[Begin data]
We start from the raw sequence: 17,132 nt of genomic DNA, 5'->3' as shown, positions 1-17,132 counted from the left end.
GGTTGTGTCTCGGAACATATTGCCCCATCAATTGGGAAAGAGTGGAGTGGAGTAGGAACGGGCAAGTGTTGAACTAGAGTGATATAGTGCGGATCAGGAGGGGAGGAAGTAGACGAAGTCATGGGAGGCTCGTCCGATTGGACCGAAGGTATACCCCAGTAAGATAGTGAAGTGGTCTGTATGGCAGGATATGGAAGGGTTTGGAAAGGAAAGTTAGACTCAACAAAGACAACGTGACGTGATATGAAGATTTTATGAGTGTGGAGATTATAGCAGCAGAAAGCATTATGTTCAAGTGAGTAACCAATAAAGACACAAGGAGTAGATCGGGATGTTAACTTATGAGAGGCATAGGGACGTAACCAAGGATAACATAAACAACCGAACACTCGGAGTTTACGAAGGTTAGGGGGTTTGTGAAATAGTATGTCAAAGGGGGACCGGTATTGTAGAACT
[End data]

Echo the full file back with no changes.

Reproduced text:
We start from the raw sequence: 17,132 nt of genomic DNA, 5'->3' as shown, positions 1-17,132 counted from the left end.
GGTTGTGTCTCGGAACATATTGCCCCATCAATTGGGAAAGAGTGGAGTGGAGTAGGAACGGGCAAGTGTTGAACTAGAGTGATATAGTGCGGATCAGGAGGGGAGGAAGTAGACGAAGTCATGGGAGGCTCGTCCGATTGGACCGAAGGTATACCCCAGTAAGATAGTGAAGTGGTCTGTATGGCAGGATATGGAAGGGTTTGGAAAGGAAAGTTAGACTCAACAAAGACAACGTGACGTGATATGAAGATTTTATGAGTGTGGAGATTATAGCAGCAGAAAGCATTATGTTCAAGTGAGTAACCAATAAAGACACAAGGAGTAGATCGGGATGTTAACTTATGAGAGGCATAGGGACGTAACCAAGGATAACATAAACAACCGAACACTCGGAGTTTACGAAGGTTAGGGGGTTTGTGAAATAGTATGTCAAAGGGGGACCGGTATTGTAGAACT